an airport. In New York City, we are bordered by 2 of the busiest airports
in the United States – JFK and LaGuardia International. I have defended
many clients who have been arrested and charged with illegal possession
of a gun, I have often seen cases where client comes from another state
in which they are licensed to carry a concealed weapon – such as
California or Texas – but nevertheless are arrested when they land
in New York because their weapon is stowed in their luggage. Those passengers,
and prospective clients, are in for a rude awakening, which is that their
license to carry in one state does not transfer to another – even
if they are innocently flying into New York. I regret to say that even
those passengers who never intended for New York to be their final destination,
but are just laying over or connecting to another flight, still get caught
up in this net. There is no doubt that someone who finds themselves with
this problem had no idea they were violating the gun laws in New York,
nor did they ever intend to.
Possession of a Weapon in One’s Home or Place of Business: Normally, if a defendant is charged with possession of a loaded weapon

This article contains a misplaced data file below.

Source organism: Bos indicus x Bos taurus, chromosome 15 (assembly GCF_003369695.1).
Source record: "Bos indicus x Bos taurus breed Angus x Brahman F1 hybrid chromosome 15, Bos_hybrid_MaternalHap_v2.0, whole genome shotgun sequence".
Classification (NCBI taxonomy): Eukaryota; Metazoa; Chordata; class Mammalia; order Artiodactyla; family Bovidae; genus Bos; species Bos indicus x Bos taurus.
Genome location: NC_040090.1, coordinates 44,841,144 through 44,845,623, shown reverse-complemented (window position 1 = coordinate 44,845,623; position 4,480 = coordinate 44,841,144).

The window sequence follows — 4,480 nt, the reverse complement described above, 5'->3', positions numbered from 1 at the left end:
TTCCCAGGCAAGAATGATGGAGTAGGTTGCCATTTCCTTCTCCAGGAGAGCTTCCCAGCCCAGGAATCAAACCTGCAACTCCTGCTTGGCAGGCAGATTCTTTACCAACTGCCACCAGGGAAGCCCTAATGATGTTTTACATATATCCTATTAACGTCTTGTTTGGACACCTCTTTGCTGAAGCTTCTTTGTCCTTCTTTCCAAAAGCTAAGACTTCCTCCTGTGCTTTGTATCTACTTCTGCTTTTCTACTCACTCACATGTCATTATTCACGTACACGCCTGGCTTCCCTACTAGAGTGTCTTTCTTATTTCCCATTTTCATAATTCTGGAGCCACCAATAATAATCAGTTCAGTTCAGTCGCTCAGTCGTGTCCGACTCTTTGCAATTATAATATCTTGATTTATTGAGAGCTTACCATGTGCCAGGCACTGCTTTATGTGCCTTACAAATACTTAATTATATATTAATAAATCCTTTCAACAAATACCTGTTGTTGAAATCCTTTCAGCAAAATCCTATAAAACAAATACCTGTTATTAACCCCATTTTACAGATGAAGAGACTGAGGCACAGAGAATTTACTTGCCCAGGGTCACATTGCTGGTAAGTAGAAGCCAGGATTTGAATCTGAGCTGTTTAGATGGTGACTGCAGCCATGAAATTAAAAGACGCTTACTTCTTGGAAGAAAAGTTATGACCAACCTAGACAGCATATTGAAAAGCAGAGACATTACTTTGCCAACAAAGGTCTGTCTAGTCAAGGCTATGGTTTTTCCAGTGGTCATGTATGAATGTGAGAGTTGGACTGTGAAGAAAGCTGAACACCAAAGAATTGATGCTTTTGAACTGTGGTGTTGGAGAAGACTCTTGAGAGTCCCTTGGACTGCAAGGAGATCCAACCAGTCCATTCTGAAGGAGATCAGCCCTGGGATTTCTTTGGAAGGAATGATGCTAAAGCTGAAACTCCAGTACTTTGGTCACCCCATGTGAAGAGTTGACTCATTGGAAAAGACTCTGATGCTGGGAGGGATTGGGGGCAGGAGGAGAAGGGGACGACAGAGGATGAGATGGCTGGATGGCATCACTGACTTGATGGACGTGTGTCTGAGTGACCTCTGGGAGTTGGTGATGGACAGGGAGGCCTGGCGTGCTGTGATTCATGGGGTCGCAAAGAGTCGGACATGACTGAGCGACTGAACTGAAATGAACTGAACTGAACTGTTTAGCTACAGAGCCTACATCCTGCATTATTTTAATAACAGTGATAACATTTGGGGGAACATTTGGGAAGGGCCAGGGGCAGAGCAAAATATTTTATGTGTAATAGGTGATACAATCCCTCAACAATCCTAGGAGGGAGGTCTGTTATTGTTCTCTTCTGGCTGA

in New York they are subject to violent felony charges and potential jail
time. It is true however, that there is an exception to this gun charge.
The exception is that if a defendant possesses a weapon in their home
or place of business, the defendant will be charged with a misdemeanor,
which is a far less serious degree of crime with far less jail time exposure.
Please note, though, that this exception will not apply to you if you
have a prior criminal record – or if you are accused of using the
weapon in the course of criminal conduct.
Lawful Use and Possession of a Gun: There are certain circumstances where a person possesses a gun unlawfully
but there are legal justifications for that unlawful possession enabling
a defendant to avoid criminal charges. Two examples are “self-defense”
and “temporary lawful possession of a gun.” Regarding “self-defense,”
if you possess and use a gun to defend yourself, you may not face criminal
charges as long as your actions meet the definition of “self-defense.”
Self-Defense, or “Justification,” is defined in New York as
the authority to use physical, or even deadly force, if a defendant reasonably
believes that he or a third person is in imminent danger of physical or
deadly force. “Temporary lawful possession of a gun” exists
when a defendant is in possession of a weapon, but is not guilty of unlawful
possession of that weapon because the defendant found the weapon shortly
before their possession and intended on turning it over to authorities.
If you’re currently facing gun crime charges of any degree or nature,
do not wait to contact a
New York weapons defense attorney at Sullivan & Brill, LLP. Call us at (646) 741-3856 to schedule a